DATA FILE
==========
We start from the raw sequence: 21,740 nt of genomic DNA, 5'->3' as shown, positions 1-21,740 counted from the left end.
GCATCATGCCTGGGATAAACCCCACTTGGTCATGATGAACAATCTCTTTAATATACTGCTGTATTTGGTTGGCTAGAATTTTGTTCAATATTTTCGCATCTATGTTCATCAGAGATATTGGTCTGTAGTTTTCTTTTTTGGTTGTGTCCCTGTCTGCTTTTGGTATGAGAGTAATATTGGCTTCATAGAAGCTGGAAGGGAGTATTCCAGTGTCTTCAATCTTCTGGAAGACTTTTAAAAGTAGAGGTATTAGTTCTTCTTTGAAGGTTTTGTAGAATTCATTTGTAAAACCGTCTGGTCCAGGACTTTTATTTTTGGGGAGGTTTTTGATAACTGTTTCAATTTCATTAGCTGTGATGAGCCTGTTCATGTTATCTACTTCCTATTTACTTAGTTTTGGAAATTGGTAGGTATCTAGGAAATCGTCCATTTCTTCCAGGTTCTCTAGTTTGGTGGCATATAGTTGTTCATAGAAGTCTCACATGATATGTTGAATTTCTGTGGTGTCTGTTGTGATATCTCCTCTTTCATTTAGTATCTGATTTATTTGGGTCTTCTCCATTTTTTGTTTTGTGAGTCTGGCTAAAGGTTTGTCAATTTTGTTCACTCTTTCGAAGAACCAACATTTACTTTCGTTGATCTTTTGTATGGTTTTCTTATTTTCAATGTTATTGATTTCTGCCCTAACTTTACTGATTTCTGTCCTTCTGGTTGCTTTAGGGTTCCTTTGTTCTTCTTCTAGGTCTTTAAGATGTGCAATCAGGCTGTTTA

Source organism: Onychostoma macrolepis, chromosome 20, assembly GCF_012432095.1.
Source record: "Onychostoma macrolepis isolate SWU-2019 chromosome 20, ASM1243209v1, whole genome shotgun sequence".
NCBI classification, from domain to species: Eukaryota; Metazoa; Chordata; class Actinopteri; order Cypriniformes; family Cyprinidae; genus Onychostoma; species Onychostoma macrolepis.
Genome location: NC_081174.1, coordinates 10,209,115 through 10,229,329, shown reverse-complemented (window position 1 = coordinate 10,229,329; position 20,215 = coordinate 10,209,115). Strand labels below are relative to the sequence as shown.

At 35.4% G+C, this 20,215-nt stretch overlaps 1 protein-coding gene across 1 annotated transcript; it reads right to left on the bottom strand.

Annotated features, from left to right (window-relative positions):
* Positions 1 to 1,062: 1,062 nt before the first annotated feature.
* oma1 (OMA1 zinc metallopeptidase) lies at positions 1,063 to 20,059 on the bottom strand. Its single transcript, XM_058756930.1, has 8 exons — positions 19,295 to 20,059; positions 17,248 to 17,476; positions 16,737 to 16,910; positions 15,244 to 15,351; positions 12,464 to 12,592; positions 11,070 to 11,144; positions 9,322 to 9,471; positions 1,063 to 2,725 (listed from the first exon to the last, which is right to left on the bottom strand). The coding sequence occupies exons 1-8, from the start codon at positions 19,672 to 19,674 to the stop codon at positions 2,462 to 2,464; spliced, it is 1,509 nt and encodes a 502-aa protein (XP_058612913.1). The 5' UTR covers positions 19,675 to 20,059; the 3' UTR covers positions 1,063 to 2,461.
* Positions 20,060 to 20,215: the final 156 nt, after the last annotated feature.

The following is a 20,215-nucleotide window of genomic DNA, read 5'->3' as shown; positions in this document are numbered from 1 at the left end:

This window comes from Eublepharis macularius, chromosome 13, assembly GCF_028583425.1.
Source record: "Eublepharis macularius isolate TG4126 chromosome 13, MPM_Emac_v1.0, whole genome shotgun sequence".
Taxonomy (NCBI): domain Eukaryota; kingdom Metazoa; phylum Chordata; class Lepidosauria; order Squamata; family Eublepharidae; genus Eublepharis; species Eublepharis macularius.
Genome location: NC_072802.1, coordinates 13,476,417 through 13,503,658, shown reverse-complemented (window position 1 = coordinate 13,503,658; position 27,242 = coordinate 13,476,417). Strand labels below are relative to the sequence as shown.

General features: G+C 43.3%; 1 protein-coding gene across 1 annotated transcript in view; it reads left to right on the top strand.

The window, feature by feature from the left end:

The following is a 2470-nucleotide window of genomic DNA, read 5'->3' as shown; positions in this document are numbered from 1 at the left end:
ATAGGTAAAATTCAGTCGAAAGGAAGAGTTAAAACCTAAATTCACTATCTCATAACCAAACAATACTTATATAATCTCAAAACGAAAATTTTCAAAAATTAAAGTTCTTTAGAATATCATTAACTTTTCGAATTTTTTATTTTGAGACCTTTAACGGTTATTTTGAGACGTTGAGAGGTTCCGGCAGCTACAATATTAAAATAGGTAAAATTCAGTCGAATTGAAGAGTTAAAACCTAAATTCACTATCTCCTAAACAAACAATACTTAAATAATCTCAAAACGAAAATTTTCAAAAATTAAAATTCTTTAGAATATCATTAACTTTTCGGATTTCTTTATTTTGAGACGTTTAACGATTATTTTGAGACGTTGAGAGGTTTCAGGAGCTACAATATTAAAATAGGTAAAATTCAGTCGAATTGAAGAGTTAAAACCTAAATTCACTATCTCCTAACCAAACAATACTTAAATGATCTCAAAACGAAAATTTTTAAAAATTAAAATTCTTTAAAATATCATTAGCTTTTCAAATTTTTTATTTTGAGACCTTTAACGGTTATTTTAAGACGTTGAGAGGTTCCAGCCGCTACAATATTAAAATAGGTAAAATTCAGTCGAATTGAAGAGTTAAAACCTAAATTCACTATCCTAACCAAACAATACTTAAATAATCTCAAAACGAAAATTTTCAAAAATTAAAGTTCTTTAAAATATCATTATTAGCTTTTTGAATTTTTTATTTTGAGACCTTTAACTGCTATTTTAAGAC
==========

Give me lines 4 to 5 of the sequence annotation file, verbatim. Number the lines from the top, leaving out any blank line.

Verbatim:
Source record: "Onychostoma macrolepis isolate SWU-2019 chromosome 20, ASM1243209v1, whole genome shotgun sequence".
NCBI classification, from domain to species: Eukaryota; Metazoa; Chordata; class Actinopteri; order Cypriniformes; family Cyprinidae; genus Onychostoma; species Onychostoma macrolepis.